A corrosion survey may be conducted to determine these factors:
1. How severely a pipeline or other structure is attacked in a proposed location.
2. How severely an existing structure is being attacked.
3. How much damage has already been done.
4. What steps can be taken to control the corrosive exposure.
A survey of the resistivity along an existing or proposed route will give good answers to items 1., 2., and 4., and will permit some fairly good estimations of item 3.
Except under what can only be described as research conditions, it is seldom profitable to conduct an extensive survey of resistivity along the route of a coated line, either existing or planned. There is really only one decision to make about a coated line, and that is whether to place it under cathodic protection (CP). If the answer is negative, then the resistivity data serve no useful purpose. If it is affirmative, then all that is needed is information about possible anode bed sites, and these should be taken at a greater depth than those for the pipeline corrosion survey.
On a bare line, however, a resistivity survey makes a great deal of sense. It assembles data concerning two important problems: it tells where the line is subject to attack (hot spots) and it furnishes data needed for the selection of galvanic anodes of the proper sizes or the amount of impressed current that is likely to be needed.
There are many adherents to the belief that any soil that is sufficiently corrosive to justify coating a line also justifies CP. In other words, no line should be coated unless it is also protected. Acceptance of this conclusion, of course, covers the first decision referred to previously, thereby eliminating any justification (except as a research study) for a detailed resistivity survey along a coated line. Instead, a much more limited survey is conducted in conjunction with current requirement tests to obtain the data needed for the design of the CP system.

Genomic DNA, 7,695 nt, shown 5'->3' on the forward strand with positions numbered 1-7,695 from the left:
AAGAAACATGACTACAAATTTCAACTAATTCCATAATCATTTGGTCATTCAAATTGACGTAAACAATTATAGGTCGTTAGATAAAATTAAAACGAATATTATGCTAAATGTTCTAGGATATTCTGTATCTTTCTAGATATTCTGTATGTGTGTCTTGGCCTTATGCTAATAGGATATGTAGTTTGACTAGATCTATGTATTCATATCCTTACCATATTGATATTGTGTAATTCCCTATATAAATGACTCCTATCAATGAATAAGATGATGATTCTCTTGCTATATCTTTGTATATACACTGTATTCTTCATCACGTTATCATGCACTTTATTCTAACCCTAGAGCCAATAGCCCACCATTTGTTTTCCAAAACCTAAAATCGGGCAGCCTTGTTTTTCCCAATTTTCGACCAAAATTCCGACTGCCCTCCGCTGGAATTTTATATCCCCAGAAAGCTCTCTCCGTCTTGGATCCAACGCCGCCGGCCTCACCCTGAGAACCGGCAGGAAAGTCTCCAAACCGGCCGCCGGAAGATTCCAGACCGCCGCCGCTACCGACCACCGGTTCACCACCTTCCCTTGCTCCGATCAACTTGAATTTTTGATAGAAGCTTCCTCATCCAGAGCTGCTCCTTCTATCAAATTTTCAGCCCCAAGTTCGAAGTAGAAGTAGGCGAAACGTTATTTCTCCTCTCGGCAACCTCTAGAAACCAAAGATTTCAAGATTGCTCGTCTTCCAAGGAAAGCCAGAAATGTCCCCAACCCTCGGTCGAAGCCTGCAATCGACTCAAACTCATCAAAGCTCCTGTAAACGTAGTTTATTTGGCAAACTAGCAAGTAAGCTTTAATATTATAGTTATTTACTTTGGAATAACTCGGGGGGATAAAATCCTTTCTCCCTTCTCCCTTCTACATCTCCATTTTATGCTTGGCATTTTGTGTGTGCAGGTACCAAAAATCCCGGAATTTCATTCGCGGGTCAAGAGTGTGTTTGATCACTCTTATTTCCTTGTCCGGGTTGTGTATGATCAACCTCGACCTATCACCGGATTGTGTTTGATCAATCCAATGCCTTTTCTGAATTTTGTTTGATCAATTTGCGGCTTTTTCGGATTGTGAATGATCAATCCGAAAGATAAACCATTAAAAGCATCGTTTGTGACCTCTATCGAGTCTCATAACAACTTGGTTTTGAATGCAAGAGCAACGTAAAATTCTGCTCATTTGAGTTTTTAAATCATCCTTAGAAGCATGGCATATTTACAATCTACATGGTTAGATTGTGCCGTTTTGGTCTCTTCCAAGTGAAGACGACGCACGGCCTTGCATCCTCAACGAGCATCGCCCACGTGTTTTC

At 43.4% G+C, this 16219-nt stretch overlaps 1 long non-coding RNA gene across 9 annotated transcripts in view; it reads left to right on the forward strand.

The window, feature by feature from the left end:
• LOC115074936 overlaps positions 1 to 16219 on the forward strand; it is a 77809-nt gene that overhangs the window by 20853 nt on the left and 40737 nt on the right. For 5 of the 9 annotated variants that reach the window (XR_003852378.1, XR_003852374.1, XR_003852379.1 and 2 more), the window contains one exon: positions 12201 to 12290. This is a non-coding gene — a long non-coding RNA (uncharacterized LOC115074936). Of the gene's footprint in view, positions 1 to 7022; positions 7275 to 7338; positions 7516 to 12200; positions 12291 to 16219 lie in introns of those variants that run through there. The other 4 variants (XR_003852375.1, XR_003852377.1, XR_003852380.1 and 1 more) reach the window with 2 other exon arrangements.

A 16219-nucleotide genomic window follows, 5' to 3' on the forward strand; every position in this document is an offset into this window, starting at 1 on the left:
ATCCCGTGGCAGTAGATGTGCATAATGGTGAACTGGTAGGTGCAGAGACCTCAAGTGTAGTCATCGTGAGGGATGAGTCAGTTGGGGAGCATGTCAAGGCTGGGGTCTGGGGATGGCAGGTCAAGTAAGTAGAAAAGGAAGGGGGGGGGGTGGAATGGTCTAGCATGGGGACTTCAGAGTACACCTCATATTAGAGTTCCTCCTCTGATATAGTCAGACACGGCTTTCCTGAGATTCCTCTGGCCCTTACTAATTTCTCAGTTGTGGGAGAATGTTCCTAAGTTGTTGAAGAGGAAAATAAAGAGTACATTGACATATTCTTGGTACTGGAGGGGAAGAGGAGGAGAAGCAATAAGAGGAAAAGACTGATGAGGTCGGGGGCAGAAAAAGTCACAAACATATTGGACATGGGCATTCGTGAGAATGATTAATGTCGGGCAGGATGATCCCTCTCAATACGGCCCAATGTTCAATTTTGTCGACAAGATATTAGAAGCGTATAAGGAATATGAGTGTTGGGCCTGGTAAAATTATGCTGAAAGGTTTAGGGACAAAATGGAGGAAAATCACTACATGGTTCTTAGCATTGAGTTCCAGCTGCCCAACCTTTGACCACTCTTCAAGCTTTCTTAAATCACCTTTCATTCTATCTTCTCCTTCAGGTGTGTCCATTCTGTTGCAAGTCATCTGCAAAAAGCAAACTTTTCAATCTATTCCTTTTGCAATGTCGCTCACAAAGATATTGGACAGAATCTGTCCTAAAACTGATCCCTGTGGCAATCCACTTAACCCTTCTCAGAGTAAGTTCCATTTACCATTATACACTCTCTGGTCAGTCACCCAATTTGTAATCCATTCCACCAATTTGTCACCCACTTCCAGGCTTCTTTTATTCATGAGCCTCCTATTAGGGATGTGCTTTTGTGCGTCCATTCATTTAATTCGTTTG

Once the line has been placed under CP, potential surveys, with readings usually at wide spacing using permanent test leads, are needed to ensure complete and continued protection. If trouble occurs and some sections of the line are found to be less than fully protected, then close potential measurements—for example, 8-m spacing—may be useful in tracking down the difficulty.
A profile of the potential along the survey of the soil immediately above the pipeline can be run by any of several methods. Any sharp break in that profile must have an explanation:
• It may be an uninsulated lateral.
• It may be an accidentally shorted crossing line.
• It may be a shorted casing.
• It may be just a sharp change in soil resistivity.
• It may be something else.
However, it must have some reason for existence, and whatever is causing it may be what is robbing the line of protection.
This article is adapted from Corrosion Basics—An Introduction, Second Edition, Pierre R. Roberge, ed. (Houston, TX: NACE International, 2006), pp. 180-181.